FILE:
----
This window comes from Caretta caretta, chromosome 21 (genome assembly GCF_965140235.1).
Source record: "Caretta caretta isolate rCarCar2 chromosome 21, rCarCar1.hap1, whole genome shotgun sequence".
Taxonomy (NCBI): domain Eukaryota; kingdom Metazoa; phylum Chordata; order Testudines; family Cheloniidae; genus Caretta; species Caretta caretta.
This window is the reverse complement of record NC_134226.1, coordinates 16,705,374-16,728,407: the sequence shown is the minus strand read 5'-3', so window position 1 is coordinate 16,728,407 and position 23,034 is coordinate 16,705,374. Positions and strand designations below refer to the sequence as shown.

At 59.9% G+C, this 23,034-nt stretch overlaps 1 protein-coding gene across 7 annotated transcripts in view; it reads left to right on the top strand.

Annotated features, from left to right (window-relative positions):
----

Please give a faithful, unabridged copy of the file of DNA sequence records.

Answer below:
This window comes from Caretta caretta, chromosome 21 (genome assembly GCF_965140235.1).
Source record: "Caretta caretta isolate rCarCar2 chromosome 21, rCarCar1.hap1, whole genome shotgun sequence".
Taxonomy (NCBI): domain Eukaryota; kingdom Metazoa; phylum Chordata; order Testudines; family Cheloniidae; genus Caretta; species Caretta caretta.
This window is the reverse complement of record NC_134226.1, coordinates 16,705,374-16,728,407: the sequence shown is the minus strand read 5'-3', so window position 1 is coordinate 16,728,407 and position 23,034 is coordinate 16,705,374. Positions and strand designations below refer to the sequence as shown.

At 59.9% G+C, this 23,034-nt stretch overlaps 1 protein-coding gene across 7 annotated transcripts in view; it reads left to right on the top strand.

Annotated features, from left to right (window-relative positions):